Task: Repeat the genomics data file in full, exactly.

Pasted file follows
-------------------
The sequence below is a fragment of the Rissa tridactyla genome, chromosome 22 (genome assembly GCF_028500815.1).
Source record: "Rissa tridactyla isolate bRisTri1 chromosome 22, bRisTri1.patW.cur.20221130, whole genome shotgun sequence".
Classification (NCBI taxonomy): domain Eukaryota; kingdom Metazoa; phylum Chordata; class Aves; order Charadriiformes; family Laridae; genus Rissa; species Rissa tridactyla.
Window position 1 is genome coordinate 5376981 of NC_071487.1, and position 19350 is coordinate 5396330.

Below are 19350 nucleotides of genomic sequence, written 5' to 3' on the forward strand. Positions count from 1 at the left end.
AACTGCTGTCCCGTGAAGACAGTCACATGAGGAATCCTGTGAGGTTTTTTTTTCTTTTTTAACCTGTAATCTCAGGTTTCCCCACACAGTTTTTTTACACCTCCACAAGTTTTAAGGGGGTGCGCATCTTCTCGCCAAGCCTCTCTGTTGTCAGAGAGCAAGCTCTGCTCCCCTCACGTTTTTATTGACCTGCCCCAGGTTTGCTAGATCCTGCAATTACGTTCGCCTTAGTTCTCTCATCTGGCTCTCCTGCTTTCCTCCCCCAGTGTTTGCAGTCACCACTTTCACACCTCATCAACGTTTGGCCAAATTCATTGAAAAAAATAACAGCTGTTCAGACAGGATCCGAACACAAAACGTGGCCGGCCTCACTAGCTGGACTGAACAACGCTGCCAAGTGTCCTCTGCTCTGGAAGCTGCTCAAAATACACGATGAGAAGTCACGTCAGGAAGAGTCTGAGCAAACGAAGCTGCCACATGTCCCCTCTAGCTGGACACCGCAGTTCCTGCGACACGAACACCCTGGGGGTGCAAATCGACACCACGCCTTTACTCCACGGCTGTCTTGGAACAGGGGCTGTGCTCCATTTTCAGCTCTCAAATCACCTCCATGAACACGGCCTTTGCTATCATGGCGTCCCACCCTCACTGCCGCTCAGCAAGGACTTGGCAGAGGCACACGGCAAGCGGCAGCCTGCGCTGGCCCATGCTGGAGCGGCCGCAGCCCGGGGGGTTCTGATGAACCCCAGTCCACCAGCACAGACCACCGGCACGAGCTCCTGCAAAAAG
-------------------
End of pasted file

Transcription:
The sequence below is a fragment of the Rissa tridactyla genome, chromosome 22 (genome assembly GCF_028500815.1).
Source record: "Rissa tridactyla isolate bRisTri1 chromosome 22, bRisTri1.patW.cur.20221130, whole genome shotgun sequence".
Classification (NCBI taxonomy): domain Eukaryota; kingdom Metazoa; phylum Chordata; class Aves; order Charadriiformes; family Laridae; genus Rissa; species Rissa tridactyla.
Window position 1 is genome coordinate 5376981 of NC_071487.1, and position 19350 is coordinate 5396330.

Below are 19350 nucleotides of genomic sequence, written 5' to 3' on the forward strand. Positions count from 1 at the left end.
AACTGCTGTCCCGTGAAGACAGTCACATGAGGAATCCTGTGAGGTTTTTTTTTCTTTTTTAACCTGTAATCTCAGGTTTCCCCACACAGTTTTTTTACACCTCCACAAGTTTTAAGGGGGTGCGCATCTTCTCGCCAAGCCTCTCTGTTGTCAGAGAGCAAGCTCTGCTCCCCTCACGTTTTTATTGACCTGCCCCAGGTTTGCTAGATCCTGCAATTACGTTCGCCTTAGTTCTCTCATCTGGCTCTCCTGCTTTCCTCCCCCAGTGTTTGCAGTCACCACTTTCACACCTCATCAACGTTTGGCCAAATTCATTGAAAAAAATAACAGCTGTTCAGACAGGATCCGAACACAAAACGTGGCCGGCCTCACTAGCTGGACTGAACAACGCTGCCAAGTGTCCTCTGCTCTGGAAGCTGCTCAAAATACACGATGAGAAGTCACGTCAGGAAGAGTCTGAGCAAACGAAGCTGCCACATGTCCCCTCTAGCTGGACACCGCAGTTCCTGCGACACGAACACCCTGGGGGTGCAAATCGACACCACGCCTTTACTCCACGGCTGTCTTGGAACAGGGGCTGTGCTCCATTTTCAGCTCTCAAATCACCTCCATGAACACGGCCTTTGCTATCATGGCGTCCCACCCTCACTGCCGCTCAGCAAGGACTTGGCAGAGGCACACGGCAAGCGGCAGCCTGCGCTGGCCCATGCTGGAGCGGCCGCAGCCCGGGGGGTTCTGATGAACCCCAGTCCACCAGCACAGACCACCGGCACGAGCTCCTGCAAAAAG